Alex Chadwick, NPR
Treehoppers often cluster into groups and exhibit social behavior, like the species Adippe histrio above. Now sensitive microphones can capture the sound vibrations they create — vibrations that could indicate complex communication skills.
Treehoppers often cluster into groups and exhibit social behavior, like the species Adippe histrio above. Now sensitive microphones can capture the sound vibrations they create — vibrations that could indicate complex communication skills. Alex Chadwick, NPR
This treehopper (genus Notocera) sports large horns.
A treehopper of the genus Cladonota is almost perfectly camouflaged on a plant stem.
A treehopper of the genus Cladonota is almost perfectly camouflaged on a plant stem. Rex Cocroft
An adult female treehopper (genus Membracis) attended by companion ants.
Treehoppers and closely related insects called leafhoppers come in a dizzying variety of shapes and sizes, making them ideal subjects for studying a range of biological and social behaviors.
Read an abridged version of Alex Chadwick's discussion with Rex Cocroft and his colleague, Dr. Chung Ping Lin, as they search for treehoppers in the Amazon.
Of all the creatures humans encounter on the Earth, surely insects are the most alien. In an evolutionary sense, all creatures share something — but with their segmented body parts, their exoskeletons and their neon colors, what could we possibly have in common with insects?
Evidence suggests we share a very powerful trait: Humans and at least one group of insects communicate with one another, using sound. Rex Cocroft, a researcher and professor at the University of Missouri, Columbia, has scoured a biologically rich piece of the Amazon in eastern Ecuador to record the sounds of the tiny treehopper.
The forest surrounding the Tiputini Biodiversity Station, an eco-research site run by the University of San Francisco in Quito, has a reputation for being home to more different kinds of life than anywhere on Earth. That diversity extends to the treehopper — there are likely hundreds of species of Membracidae clinging to the trees and plants surrounding the station.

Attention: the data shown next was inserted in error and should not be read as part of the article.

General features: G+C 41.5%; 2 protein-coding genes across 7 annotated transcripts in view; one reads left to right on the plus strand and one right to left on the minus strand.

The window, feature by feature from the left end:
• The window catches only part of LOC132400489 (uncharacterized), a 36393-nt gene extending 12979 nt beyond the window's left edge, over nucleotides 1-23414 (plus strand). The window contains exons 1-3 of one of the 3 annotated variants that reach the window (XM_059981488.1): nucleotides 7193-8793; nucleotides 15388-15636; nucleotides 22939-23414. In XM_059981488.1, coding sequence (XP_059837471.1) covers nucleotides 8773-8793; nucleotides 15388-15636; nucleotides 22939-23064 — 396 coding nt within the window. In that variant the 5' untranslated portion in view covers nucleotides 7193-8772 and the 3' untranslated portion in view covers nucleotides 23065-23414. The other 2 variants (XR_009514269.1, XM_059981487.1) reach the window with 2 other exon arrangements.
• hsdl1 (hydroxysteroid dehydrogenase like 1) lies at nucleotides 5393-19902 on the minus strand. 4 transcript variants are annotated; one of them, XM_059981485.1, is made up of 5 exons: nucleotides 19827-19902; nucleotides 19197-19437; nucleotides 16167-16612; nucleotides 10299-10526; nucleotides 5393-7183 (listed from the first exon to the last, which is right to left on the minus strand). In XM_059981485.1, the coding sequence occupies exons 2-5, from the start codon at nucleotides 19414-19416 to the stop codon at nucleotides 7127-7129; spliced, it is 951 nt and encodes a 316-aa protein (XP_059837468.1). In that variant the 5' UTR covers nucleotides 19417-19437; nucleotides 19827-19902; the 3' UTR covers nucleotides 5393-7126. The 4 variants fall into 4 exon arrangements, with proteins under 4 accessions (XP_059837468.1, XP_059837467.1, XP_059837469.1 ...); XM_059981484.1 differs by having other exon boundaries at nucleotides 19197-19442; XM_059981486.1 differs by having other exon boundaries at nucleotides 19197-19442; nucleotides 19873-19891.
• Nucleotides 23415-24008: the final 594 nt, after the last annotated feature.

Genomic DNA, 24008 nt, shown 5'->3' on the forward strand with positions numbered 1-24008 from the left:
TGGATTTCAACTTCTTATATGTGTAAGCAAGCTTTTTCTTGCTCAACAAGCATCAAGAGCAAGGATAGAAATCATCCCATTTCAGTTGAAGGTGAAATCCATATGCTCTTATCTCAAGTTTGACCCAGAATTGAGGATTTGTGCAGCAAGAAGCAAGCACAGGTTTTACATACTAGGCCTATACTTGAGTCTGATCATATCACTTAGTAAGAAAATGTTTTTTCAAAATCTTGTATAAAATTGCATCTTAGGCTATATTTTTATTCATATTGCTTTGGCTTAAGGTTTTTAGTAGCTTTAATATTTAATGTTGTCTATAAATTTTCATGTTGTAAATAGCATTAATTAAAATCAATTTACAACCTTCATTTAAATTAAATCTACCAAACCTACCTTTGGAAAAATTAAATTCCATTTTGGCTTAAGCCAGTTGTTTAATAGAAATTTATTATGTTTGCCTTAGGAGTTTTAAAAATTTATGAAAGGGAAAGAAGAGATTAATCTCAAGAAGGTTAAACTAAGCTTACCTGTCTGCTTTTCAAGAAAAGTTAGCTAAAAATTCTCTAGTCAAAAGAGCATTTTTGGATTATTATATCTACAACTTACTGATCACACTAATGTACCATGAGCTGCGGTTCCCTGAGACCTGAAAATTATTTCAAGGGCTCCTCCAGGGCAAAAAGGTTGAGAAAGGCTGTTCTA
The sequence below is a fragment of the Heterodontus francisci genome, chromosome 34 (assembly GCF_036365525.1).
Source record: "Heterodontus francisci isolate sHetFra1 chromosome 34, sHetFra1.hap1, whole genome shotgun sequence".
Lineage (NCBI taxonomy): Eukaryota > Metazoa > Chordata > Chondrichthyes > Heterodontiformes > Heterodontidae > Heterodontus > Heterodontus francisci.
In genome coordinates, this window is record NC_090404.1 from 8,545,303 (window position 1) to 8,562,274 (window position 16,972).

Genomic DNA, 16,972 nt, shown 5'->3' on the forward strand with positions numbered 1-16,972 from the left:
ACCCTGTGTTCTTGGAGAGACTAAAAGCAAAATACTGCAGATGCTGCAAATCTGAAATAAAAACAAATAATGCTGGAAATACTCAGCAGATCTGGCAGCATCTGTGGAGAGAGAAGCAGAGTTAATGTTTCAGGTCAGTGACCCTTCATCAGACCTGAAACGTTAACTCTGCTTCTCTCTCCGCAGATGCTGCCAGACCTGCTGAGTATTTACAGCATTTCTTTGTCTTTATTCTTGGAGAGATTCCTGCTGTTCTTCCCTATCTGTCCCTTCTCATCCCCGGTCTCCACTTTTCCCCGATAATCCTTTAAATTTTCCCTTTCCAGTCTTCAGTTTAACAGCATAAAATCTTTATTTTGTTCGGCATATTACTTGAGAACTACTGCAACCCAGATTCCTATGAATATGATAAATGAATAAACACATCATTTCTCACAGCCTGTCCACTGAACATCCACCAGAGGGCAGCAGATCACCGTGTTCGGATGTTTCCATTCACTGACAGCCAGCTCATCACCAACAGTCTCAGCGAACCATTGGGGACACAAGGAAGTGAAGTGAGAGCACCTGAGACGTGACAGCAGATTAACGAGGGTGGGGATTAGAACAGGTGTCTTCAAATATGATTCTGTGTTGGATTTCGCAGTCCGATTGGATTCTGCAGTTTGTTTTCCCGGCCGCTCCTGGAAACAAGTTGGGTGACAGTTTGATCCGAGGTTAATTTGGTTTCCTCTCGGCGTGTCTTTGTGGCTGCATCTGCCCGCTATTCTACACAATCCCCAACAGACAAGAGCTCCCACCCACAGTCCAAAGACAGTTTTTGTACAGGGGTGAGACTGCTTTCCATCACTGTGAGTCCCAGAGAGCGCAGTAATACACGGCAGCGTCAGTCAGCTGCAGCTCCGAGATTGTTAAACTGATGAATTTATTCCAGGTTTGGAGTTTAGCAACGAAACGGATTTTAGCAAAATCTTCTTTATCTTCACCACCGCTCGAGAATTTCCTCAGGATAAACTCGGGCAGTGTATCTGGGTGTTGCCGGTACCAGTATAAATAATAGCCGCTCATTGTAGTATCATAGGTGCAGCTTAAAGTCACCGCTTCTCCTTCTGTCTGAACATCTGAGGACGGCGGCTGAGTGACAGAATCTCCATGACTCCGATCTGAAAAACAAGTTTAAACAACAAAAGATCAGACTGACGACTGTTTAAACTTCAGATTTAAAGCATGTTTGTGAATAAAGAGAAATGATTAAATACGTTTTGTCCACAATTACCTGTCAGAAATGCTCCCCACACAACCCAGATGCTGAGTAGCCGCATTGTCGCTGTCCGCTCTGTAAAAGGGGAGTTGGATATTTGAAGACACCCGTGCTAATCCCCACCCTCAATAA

Cocroft studies the evolution of social communication, and says treehoppers are good subjects for study. Scientists recently discovered that treehoppers signal to each other by vibrating the plant stems where they live. That discovery means the lives of insects are probably much more complex than previously thought.
To find a treehopper, think small — some of the creatures are the size of a grain of rice. But their various forms and colors can be elegant, even dramatic. One species resembles a tiny castle, others sport brilliant patterns of yellow and orange.
But even more dramatic, Cocroft says, is the range of signals between treehoppers.
"Their mating signals are often very beautiful, very eerie, or humorous to our ears — a rich, complex set of sounds," he says. "We're very much in the discovery phase, like a linguist or anthropologist studying languages."
Hear high-quality recordings of the many sounds that animate the Amazon:
National Geographic Society
National Geographic Society
The Tiputini Biodiversity Center is located in the heart of Ecuador's Yasuni National Park, along the border with Peru.
And Cocroft believes that the treehopper vibrations, which he records and amplifies into audible sounds for later study, could contain complex messages, not just simple predator warnings or mating calls.
"They have exactly as long a communication history as we do," he says. "People often think of insects as simple, or primitive, or like robots. But they're not. They're very complex — they're just very different from us. They have just as many challenges in their lives, and fabulous, very finely tuned adaptations for dealing with them."
Rex Cocroft's research is supported by National Geographic Society's Committee for Research and Exploration, which in more than a century has provided nearly 8,000 research grants worldwide. The committee funds everything from primate research to Mayan archaeology to assessing the biological diversity of the deep ocean. The field recording engineer for this series of stories was NPR's Flawn Williams, and the series was produced by Carolyn Jensen.